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Old 06-16-20, 10:37 AM
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Originally Posted by sykerocker
Won't necessarily claim it to be rare, but I've never seen another Magneet before or since. Given to me by Poguemahone back in '04, I turned it into my long term touring bike. Originally, it was a standard pre-Bike Boom 10-speed: Gaspipe tubing, Campagnolo Valentino drivetrain, Universal center pulls, cottered crank, steel rims on low flange three piece huts and wing nuts. The picture is it's earliest incarnation after I put it back on the road. At this point the frame, headset, stem, bars, dork disk and crankset were still original. As of today, we're down to the frame, headset, stem, and dork disk. And it's a wonderful touring bike.

From what I've learned, the marque was owned by Batavus, which finally discontinued the brand in 1969.

There's one locked up regularly near the Walmart at Brook and Parham. Must be an employee of that store or the restaurant supply place. It's not nearly as nice as the one in your photo. I have a pic somewhere.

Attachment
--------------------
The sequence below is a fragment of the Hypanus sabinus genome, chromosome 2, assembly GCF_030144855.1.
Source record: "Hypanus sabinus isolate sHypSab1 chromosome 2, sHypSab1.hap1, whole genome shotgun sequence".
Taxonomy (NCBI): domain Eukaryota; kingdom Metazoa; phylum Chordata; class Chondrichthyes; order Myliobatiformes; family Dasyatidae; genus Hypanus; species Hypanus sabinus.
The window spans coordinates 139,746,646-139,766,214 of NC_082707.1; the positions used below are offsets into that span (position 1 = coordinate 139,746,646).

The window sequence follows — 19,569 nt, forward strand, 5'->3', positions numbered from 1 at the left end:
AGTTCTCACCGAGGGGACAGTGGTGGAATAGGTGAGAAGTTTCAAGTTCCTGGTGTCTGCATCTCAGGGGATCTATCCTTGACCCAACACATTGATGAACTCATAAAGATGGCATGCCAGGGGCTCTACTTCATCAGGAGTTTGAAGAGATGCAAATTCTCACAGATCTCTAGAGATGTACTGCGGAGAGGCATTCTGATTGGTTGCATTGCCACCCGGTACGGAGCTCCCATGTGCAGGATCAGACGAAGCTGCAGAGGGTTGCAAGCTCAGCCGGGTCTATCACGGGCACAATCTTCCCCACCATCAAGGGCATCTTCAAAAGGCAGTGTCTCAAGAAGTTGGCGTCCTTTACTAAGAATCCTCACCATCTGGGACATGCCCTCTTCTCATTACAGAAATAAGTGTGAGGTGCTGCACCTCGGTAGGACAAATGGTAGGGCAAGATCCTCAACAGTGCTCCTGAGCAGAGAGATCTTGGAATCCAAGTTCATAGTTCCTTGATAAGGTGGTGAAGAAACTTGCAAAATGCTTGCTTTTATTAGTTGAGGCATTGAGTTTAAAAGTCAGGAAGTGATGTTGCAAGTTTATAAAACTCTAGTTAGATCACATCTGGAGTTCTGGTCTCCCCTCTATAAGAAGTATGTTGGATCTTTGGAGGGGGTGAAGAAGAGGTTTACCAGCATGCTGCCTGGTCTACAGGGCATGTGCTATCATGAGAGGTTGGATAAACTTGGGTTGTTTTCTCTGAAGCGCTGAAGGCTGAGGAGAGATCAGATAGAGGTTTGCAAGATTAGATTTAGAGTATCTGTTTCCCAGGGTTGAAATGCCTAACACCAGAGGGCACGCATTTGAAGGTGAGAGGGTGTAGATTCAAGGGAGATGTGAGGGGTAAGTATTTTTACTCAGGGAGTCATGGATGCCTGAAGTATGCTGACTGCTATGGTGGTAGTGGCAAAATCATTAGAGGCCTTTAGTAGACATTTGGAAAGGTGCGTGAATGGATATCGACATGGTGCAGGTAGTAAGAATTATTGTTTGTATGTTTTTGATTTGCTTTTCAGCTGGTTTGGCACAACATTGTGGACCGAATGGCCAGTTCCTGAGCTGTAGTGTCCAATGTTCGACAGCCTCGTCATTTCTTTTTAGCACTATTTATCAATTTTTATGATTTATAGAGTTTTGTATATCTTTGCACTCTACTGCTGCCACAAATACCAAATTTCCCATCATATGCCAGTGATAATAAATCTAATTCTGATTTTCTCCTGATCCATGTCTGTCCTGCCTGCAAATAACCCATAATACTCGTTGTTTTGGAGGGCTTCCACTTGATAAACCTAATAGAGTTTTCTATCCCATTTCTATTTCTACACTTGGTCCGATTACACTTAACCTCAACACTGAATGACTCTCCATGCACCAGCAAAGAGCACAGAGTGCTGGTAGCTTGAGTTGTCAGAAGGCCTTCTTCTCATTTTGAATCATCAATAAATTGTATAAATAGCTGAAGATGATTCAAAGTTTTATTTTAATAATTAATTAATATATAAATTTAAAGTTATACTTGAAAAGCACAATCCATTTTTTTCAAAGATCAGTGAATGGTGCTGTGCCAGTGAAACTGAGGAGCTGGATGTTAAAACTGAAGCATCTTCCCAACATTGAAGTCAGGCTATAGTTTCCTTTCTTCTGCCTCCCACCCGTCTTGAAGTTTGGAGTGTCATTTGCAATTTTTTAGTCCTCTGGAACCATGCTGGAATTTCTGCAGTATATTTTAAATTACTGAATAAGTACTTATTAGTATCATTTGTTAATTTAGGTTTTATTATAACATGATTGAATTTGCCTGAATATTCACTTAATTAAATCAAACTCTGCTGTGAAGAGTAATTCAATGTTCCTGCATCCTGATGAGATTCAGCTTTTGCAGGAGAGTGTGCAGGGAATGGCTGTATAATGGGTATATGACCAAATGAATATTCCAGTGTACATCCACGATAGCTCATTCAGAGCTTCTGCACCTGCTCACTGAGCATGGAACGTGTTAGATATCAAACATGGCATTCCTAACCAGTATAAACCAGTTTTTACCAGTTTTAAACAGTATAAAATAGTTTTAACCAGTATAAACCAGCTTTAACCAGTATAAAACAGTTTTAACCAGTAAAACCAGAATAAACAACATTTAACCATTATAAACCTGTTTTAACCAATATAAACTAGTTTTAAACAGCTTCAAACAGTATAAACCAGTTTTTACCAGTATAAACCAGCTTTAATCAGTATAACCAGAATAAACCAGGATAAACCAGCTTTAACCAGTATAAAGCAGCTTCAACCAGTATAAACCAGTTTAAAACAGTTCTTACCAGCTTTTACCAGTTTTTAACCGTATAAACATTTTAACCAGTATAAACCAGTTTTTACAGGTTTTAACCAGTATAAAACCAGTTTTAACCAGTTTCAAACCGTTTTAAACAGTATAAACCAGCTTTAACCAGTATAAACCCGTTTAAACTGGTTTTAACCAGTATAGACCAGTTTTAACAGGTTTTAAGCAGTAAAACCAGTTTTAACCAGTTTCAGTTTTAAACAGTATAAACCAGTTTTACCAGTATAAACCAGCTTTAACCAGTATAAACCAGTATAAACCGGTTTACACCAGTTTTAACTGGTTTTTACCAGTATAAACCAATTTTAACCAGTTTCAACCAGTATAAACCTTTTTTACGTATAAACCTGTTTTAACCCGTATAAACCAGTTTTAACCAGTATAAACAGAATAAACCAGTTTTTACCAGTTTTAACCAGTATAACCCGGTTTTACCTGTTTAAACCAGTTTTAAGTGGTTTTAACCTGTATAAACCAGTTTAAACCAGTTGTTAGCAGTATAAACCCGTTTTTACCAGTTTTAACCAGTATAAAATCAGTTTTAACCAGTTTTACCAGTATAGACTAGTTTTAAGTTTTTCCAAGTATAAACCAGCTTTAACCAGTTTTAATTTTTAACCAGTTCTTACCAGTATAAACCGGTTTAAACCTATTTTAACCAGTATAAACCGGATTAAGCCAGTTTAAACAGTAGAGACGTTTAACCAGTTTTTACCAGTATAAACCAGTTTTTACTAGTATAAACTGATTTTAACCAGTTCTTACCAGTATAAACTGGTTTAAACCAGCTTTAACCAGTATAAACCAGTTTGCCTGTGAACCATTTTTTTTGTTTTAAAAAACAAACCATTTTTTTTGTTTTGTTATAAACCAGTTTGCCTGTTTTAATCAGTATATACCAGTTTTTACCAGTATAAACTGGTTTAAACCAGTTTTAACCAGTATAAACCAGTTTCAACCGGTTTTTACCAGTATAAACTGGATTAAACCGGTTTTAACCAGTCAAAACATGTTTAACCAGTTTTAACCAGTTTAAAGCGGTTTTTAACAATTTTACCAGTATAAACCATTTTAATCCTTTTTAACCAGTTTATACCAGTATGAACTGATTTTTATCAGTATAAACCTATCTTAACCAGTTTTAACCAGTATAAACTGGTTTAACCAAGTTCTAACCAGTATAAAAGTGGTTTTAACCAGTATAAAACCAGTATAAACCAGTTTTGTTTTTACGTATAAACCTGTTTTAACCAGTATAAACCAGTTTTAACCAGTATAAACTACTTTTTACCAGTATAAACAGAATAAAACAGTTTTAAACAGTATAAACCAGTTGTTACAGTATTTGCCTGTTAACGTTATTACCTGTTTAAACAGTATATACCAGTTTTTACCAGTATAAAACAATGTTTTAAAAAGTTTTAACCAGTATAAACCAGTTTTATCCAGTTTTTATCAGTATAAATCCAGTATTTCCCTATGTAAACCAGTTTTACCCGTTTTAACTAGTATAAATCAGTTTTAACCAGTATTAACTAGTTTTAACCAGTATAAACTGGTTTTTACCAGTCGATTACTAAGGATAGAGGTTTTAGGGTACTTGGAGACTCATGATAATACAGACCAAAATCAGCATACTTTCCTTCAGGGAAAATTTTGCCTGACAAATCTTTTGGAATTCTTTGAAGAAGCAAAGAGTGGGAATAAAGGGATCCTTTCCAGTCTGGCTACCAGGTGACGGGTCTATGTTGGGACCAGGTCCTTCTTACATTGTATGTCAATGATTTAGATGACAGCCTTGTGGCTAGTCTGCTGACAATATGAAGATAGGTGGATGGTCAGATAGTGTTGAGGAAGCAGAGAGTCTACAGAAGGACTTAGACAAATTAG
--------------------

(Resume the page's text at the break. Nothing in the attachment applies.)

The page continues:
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Old 06-16-20, 04:10 PM
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Originally Posted by thumpism
There's one locked up regularly near the Walmart at Brook and Parham. Must be an employee of that store or the restaurant supply place. It's not nearly as nice as the one in your photo. I have a pic somewhere.


Definitely a bent fork and, like mine, that bike has been seriously upgraded over it's life.

On of the fun parts of riding a little known old European bike is that nobody has any idea as to how the frame was originally set up, or for that matter, what the original tubing was. My Magneet originally was the late 60's equivalent of the infamous $100.00 Bike Boom 10-speed. I'll guess it sold for about $85-90.00 in 1969. Gaspipe frame with good handling and very comfortable geometry (thus the upgrade), it originally came with cottered crank, Campagnolo Valentino derailleurs, either cheap Universal or Ballila center pulls, no-name headset, stem and steel bars (the first two are the only remaining original parts on my bike), and the wheels were classic three piece steel hubs with Rigida steel rims and quick releases (brand forgotten, but definitely not Campagnolo).